At 10h52, Saturday, 01 November, NSRI Port Elizabeth were alerted to a paddler overdue and missing in the vicinity of Sardinia Bay, Port Elizabeth.
At 06h00 a group of paddlers had embarked on a downwind paddle, from Summer Strand, Algoa Bay, down the Wild Side towards their destination, a landing spot in Sardinia Bay
It appears that, during the paddle, conditions deteriorated with visibility reduced by mist in rough sea swells of 3 meters and a steady 25 knot South Easterly wind.
At 10h15 the group of paddlers arrived in Sardinia Bay but realised that one of the paddlers was overdue and missing and despite climbing up a sand dune to try to spot the missing paddler they couldn’t spot him and they raised the alarm.
NSRI Port Elizabeth responded in our sea rescue vehicle towing our sea rescue craft BOARDWALK RESCUE which was launched on-scene and our rescue BOARDWALK Quad Bike which went up the sand dune where shore sea rescue crew tried to spot the paddler.
The Nelson Mandela Bay Metropolitan Beach Office authorities and GaudMed ambulance services also responded.
At that stage the paddler was spotted three quarters of a nautical mile West of their intended landing spot and he appeared to be in the water, hanging onto his surf ski, and drifting rapidly towards a reef and breaking wave sets.
In a rough and confused sea state, our sea rescue craft reached the man who was in breaking surf sets and tried to rescue him but the first rescue effort was aborted to avoid breaking waves. It was clear to our rescue crew that the man was in a critical hypothermic state with his hands frozen in a vice grip to his paddle board. He was unresponsive to verbal instructions. On a second run rescue effort our sea rescue crew reached him (still clinging to his paddle board but unresponsive) and prized the injured mans hands free of his surf-ski and forcibly rescued him onto our sea rescue craft with only seconds to spare before being battered by an incoming set of breaking waves. Once on the sea rescue craft treatment commenced for severe hypothermia while our sea rescue craft raced to shore through extremely rough sea. The casualty, in severe pain from hypothermia, and in a critical condition was brought to shore where he was loaded onto our sea rescue vehicle on the beach and driven to the parking area where he was loaded into a GaurdMed ambulance.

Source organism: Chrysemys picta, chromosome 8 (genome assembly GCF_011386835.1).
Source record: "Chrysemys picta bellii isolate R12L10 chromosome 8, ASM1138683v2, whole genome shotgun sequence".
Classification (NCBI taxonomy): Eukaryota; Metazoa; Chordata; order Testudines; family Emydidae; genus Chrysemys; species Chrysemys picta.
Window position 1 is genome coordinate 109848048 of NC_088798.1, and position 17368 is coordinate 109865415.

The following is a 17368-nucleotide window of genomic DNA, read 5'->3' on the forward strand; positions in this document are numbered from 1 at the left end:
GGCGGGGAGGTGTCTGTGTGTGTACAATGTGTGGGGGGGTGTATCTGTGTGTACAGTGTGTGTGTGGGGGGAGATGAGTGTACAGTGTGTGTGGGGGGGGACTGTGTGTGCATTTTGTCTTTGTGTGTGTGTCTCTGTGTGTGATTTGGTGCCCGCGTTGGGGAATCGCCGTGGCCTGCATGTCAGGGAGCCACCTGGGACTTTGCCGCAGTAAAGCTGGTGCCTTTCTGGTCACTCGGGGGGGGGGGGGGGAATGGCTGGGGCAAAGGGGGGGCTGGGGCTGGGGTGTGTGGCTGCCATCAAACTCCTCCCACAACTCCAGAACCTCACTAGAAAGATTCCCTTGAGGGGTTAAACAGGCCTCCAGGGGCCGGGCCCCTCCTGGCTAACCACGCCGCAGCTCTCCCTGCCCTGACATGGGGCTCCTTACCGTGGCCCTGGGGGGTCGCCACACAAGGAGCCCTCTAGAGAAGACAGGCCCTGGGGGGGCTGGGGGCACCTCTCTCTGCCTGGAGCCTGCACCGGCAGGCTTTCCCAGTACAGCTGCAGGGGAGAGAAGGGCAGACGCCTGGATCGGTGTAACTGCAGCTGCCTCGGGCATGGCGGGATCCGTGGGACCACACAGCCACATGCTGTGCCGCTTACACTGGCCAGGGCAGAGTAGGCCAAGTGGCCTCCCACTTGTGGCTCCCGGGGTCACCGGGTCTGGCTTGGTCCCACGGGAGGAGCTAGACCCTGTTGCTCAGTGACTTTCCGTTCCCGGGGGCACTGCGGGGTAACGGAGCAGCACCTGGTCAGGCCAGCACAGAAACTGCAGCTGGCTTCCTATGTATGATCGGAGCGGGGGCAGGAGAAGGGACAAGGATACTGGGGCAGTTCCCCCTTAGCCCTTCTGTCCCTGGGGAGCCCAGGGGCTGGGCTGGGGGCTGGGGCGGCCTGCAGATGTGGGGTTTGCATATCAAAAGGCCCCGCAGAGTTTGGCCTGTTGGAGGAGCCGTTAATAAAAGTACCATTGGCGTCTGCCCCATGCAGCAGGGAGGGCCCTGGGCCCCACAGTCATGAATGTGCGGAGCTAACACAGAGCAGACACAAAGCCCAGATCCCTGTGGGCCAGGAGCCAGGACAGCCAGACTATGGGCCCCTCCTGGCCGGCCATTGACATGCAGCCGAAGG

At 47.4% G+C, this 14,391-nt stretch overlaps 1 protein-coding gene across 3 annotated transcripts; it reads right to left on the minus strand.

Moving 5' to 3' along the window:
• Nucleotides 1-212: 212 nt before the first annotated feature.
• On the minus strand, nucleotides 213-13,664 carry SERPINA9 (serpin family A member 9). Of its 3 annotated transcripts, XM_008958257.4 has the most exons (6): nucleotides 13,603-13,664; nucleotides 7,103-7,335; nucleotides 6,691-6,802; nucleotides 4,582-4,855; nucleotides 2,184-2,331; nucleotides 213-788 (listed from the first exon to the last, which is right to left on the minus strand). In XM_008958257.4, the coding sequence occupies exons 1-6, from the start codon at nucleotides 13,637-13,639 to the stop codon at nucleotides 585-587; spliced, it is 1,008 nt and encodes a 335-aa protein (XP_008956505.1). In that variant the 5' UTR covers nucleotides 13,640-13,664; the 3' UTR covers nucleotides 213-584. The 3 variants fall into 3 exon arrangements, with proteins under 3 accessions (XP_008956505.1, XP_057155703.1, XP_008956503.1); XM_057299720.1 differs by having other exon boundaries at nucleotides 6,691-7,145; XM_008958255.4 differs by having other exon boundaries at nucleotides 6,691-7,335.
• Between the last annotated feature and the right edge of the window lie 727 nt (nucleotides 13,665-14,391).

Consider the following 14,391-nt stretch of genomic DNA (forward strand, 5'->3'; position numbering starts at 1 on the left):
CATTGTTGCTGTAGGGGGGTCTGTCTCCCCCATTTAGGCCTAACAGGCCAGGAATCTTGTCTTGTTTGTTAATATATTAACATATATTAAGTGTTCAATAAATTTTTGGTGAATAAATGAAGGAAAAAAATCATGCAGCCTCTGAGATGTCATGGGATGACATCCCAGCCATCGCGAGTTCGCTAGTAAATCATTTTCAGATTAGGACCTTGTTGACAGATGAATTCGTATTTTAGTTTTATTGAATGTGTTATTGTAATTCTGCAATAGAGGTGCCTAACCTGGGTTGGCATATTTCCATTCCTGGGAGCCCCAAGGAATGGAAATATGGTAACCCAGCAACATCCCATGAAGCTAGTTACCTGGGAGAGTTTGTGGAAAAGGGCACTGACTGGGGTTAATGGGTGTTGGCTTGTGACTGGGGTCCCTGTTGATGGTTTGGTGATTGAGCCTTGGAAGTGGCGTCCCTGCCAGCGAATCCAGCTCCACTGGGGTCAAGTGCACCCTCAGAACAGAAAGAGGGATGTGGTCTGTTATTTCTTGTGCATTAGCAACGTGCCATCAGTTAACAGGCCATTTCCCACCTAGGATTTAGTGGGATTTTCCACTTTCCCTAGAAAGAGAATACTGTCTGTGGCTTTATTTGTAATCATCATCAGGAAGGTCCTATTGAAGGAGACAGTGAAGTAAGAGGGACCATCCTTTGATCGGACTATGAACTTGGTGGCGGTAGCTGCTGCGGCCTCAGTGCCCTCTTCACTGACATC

Treatment for severe hypothermia continued in the ambulance and Mr. Clint Hempel, 48, from St Francis Bay, was transported to hospital in a critical condition where doctors continued to fight to save his life and following extensive rewarming procedures Mr. Hempels condition has stabilised and although he remains in a serious condition in the Intensive Care Unit of St Georges Life Health Care Hospital, with his wife at his side, doctors are confident that he will fully recover.
NSRI urge paddlers to wear brightly coloured and appropriate thermal gear for cold water and carry safety equipment – a fully charged cellphone with rescue phone numbers programmed into the phone and the phone in a water tight plastic sleeve, red distress flares, a referee whistle, a waterproof torch. Always wear a life-jacket while on water and let a responsible person know your departure time, your exact route, your return time and stick to your route and on failing to return as expected that responsible person must be briefed to alert sea rescue authorities immediately. Paddlers are urged to paddle in groups with a ‘buddy system’ in place to ensure paddlers always have support during a paddle.
TO REPORT A SEA RESCUE EMERGENCY DIAL 112 FROM A CELLPHONE
SMS 32287 with your name and a message of support for our rescue crew.